Dara Khosrowshah takes a reality ride through into the gig economy.
After a half-decade as the boss of Uber, CEO Dara Khosrowshahi decided to do what he’d never done before… drive for Uber. His experience is an interesting insight into how the tech innovator’s high-level policies impact on the day-to-day workings of the gig economy.
Let’s put this experience into context by looking at the challenges Uber has experienced over the last few years. The ride-hailing behemoth has been battling a shortage of drivers and delivery workers. As we’ve said previously in the Plan Blog, without an army of drivers waiting in the wings for a job, Uber’s business model begins to look unsustainable.
To counteract this, Uber has been performing a balancing act. The struggle to provide cheap enough rides to the public, while still adequately paying their workforce and sustaining a costly corporate operation has not been an easy one to overcome. A big chunk of Uber’s expenditure has also been poured into projects like self-driving cars, which have so far proved little more than costly experiments.
Adding to this mix are Uber’s ‘legal hurdles’. This is the phrase the Wall Street Journal uses to describe Uber’s ongoing compliance battle. Uber recently spearheaded a whopping $224 million campaign in favour of Prop 22, a law that enabled companies in the gig economy to continue treating drivers as independent contractors in California. The outcome of Uber’s worker status confrontations in the US remains unsure.
Dara Khosrowshahi goes undercover as Dave K
As covered in the Wall Street Journal, Dara Khosrowshahi recently decided to go undercover as an Uber driver and Ubereats delivery driver under the inventive name ‘Dave K’.
Although it’s great fodder for the media, It’s objectively a pretty busy bizarre situation.
He’s been spotted driving someone to the airport, getting stuck in Oakland traffic, curating Spotify playlists, and even forgetting someone’s drink (this caused him to realise a flaw in the app design, so contacted an executive to change it).
He even admitted something that will have Uber drivers throwing their hands up. Khosrowshahi said that it’s not ideal to have no idea how much you’re going to be paid or where you’re going before accepting a ride. This is something many Uber drivers have been complaining about since the app was first created.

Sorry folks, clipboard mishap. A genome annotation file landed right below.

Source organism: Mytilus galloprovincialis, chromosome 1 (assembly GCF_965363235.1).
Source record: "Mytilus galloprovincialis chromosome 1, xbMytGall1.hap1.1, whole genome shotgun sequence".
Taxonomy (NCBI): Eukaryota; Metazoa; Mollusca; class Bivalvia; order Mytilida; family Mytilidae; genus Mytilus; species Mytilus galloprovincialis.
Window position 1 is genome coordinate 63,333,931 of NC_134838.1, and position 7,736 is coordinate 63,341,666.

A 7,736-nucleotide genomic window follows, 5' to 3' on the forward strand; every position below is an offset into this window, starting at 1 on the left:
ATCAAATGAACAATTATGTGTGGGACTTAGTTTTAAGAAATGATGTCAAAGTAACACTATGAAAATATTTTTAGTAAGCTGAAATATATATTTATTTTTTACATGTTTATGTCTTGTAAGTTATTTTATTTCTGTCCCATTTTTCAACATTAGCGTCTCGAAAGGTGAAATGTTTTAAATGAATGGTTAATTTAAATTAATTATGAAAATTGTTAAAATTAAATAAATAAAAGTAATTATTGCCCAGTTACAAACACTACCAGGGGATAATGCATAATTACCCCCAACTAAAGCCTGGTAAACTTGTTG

A Time Honoured PR Play
Khosrowshahi is not the first tech CEO to don the driver’s hat. Lyft CEO John Zimmer and even Uber’s former CEO, Travis Kalanick did it too.
It’s a tried-and-true great marketing tactic that top executives have been doing for years. The new CEO of Starbucks, Laxman Narasimhan, said in a letter to employees he plans to work at Starbucks stores every month. It’s great for PR, and it’s good for showing employees that you’re just one of them.
The problems that Khosrowshahi experienced as a driver make this situation slightly more interesting. Khosrowshahi, despite leading Uber for five long years and positioning drivers as ‘its customers’, hadn’t personally navigated the customer experience until now.
The Human Element of Driving
Many would argue that since Uber’s inception, the humans involved in their day-to-day business have been treated merely as stepping stones to the future. I am, of course, talking about driverless cars. Back in 2015, former CEO Travis Kalanick envisioned a future with robotaxis, with Google, Tesla, and Apple all fighting for a piece of the action.
In 2019, Elon Musk attempted to fully automate the Model 3 factory, only to realize that it was a no-go. The takeaway? Musk put it perfectly, “Humans are underrated.” Khosrowshahi voiced a similarly significant realization to the WSJ, “I think that the industry as a whole, to some extent, has taken drivers for granted.”
Maybe this admission was the byproduct of his recent jaunts as a driver. Maybe it was just a moment of sober reflection. Whatever the case, it’s a stark reminder that even in a world fueled by algorithms and apps, the human touch is still invaluable. And as long as that holds true, there will be a need for the Dara Khosrowshahis of the world to take a dive into their day-to-day reality of their business.